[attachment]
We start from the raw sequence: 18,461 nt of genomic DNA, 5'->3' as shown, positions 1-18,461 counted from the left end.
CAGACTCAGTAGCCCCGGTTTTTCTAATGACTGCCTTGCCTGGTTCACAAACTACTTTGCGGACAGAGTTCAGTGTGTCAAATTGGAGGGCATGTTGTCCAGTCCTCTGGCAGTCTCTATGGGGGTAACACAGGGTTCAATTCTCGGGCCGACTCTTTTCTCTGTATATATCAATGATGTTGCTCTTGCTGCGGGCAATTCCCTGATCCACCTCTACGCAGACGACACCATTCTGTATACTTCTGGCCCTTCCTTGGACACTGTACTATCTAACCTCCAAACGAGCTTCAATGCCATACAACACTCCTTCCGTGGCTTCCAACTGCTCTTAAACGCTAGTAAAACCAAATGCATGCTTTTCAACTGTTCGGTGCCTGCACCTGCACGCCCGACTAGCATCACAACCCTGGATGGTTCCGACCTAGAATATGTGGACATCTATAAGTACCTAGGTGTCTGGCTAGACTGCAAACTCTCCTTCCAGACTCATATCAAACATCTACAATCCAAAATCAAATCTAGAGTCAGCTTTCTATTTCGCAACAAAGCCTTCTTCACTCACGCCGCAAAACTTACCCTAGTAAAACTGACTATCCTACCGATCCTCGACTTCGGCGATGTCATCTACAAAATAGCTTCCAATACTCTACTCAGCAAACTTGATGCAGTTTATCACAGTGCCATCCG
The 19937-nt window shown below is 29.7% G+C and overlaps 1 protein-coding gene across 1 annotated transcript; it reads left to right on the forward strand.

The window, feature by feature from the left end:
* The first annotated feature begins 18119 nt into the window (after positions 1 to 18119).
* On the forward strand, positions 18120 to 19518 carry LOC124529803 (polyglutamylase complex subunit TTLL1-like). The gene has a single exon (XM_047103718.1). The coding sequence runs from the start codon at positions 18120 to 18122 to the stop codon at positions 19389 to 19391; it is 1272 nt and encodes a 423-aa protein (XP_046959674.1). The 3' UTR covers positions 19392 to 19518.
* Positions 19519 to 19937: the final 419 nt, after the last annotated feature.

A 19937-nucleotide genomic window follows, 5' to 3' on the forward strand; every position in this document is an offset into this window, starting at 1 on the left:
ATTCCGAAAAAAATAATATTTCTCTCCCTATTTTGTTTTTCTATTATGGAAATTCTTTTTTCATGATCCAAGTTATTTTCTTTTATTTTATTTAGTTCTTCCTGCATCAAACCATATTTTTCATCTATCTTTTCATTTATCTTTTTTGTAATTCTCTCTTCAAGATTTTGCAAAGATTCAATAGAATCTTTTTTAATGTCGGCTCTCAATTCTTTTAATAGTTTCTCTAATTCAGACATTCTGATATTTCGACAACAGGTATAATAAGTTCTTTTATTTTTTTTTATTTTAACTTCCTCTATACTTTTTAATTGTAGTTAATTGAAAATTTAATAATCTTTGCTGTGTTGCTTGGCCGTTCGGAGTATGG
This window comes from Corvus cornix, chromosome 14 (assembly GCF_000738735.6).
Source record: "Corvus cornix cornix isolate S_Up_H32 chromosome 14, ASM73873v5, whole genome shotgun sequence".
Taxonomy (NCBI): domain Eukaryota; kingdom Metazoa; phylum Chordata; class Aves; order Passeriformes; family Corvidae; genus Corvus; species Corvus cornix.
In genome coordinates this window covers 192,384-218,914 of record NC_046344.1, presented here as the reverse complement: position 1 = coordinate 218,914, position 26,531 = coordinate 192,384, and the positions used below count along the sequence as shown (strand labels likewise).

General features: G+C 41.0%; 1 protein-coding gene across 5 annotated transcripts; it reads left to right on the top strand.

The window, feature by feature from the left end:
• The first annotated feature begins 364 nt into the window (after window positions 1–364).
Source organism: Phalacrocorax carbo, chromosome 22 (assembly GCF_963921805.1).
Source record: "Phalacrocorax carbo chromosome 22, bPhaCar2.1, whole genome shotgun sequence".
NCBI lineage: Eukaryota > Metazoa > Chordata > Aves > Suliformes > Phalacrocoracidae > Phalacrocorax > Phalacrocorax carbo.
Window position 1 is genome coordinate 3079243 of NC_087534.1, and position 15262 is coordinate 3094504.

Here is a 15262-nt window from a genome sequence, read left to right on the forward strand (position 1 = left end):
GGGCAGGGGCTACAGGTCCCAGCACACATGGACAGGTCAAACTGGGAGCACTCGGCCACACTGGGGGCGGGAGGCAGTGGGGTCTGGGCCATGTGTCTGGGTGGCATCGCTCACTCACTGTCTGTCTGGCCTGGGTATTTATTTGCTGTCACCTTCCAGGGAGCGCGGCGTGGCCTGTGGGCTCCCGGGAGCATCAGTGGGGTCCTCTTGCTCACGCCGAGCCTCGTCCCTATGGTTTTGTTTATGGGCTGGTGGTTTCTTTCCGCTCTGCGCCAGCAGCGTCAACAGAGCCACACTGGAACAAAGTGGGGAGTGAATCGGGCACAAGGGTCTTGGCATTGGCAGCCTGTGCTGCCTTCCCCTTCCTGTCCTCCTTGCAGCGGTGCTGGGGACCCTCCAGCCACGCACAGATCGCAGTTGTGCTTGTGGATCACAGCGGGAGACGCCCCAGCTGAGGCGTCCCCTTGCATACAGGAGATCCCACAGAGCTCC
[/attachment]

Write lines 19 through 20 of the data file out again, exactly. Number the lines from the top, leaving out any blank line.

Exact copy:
NCBI lineage: Eukaryota > Metazoa > Chordata > Aves > Suliformes > Phalacrocoracidae > Phalacrocorax > Phalacrocorax carbo.
Window position 1 is genome coordinate 3079243 of NC_087534.1, and position 15262 is coordinate 3094504.